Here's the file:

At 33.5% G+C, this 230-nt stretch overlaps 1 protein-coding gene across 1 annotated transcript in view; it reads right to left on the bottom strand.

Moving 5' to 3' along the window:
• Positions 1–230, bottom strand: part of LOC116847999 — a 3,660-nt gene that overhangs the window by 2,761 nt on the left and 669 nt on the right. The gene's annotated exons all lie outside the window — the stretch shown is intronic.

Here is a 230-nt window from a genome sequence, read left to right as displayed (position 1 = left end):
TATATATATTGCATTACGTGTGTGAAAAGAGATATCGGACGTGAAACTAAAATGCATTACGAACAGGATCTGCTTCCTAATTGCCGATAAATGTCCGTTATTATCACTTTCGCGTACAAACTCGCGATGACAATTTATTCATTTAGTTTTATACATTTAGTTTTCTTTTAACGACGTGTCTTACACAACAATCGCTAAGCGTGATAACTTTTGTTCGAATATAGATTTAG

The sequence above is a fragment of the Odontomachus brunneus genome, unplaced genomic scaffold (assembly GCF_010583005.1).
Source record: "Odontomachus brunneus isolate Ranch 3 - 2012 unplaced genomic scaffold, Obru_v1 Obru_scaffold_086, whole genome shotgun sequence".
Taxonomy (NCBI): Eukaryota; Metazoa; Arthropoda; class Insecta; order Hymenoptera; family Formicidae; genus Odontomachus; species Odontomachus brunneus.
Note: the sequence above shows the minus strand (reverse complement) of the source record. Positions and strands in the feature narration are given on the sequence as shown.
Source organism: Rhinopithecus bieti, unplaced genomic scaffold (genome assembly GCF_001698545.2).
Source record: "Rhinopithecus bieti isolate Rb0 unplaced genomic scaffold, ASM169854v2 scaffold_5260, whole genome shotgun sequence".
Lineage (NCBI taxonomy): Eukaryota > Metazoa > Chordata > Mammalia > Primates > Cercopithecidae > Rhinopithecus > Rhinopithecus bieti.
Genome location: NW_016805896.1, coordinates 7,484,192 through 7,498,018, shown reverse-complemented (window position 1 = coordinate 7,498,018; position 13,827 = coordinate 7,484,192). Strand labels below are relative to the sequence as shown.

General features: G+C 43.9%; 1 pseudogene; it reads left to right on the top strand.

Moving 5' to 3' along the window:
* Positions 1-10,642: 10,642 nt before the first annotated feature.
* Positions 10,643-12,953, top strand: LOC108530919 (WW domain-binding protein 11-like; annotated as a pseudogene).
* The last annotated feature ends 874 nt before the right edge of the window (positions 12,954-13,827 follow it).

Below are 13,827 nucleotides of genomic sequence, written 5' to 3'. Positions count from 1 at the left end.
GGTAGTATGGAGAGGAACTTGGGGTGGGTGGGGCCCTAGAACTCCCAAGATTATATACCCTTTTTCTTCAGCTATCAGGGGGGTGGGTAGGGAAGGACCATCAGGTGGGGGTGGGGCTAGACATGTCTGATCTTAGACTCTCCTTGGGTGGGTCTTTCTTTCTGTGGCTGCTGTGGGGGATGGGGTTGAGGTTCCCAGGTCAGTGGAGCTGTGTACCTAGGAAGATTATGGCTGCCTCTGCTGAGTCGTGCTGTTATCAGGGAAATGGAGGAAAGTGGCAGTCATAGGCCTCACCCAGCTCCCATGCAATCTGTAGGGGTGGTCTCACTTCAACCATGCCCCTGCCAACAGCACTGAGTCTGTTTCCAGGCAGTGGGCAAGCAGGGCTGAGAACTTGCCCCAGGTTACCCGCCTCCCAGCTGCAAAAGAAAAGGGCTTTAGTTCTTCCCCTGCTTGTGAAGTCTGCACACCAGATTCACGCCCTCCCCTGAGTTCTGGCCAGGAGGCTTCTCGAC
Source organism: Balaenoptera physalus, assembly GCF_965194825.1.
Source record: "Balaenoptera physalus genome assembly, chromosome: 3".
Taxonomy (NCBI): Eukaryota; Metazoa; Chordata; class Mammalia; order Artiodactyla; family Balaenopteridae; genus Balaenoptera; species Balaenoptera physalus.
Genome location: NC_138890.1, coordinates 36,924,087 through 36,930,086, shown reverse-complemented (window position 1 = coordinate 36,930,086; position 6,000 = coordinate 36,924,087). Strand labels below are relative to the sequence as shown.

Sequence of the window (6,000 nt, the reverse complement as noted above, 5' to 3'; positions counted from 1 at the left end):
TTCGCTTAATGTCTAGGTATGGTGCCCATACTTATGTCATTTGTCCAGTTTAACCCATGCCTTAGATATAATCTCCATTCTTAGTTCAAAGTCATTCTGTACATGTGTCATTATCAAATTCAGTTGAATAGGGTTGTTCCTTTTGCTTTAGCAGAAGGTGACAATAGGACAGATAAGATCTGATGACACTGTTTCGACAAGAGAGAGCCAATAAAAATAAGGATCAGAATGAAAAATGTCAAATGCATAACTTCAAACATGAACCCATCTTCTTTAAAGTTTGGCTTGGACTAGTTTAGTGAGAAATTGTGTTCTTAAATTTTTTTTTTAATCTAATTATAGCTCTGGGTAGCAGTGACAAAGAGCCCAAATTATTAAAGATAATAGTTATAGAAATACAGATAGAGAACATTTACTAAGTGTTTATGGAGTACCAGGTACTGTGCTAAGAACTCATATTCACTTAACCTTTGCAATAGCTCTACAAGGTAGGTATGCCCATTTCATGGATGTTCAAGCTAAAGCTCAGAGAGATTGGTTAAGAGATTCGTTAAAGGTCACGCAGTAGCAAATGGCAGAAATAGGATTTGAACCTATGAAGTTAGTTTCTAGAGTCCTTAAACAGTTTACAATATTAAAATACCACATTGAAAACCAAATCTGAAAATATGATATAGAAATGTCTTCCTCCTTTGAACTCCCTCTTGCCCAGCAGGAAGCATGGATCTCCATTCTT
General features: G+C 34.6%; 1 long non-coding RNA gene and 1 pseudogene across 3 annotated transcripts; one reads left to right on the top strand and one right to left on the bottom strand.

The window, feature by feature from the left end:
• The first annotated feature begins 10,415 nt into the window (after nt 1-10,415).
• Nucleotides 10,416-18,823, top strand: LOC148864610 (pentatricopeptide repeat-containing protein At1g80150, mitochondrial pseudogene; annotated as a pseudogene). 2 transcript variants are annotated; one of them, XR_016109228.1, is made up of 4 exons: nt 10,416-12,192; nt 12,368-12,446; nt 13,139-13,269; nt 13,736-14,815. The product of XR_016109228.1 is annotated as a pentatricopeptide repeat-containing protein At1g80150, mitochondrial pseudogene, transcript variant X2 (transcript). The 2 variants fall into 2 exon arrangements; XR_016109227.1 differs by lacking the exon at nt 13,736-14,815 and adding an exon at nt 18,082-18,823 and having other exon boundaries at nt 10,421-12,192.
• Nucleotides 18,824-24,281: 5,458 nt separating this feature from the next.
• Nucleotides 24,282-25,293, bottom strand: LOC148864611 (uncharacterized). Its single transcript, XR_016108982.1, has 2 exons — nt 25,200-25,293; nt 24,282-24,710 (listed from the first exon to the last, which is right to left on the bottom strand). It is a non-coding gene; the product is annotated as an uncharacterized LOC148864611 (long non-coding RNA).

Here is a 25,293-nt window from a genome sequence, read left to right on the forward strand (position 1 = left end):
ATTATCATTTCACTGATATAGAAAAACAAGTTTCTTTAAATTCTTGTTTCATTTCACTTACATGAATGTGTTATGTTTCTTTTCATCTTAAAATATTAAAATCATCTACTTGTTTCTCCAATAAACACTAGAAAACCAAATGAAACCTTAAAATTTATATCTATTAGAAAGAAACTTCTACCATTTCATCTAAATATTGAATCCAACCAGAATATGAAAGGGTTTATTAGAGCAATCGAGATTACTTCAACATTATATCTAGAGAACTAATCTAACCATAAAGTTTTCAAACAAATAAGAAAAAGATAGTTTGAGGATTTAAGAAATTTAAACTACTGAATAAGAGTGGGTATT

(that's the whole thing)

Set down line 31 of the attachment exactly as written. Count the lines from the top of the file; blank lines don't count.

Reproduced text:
• Nucleotides 18,824-24,281: 5,458 nt separating this feature from the next.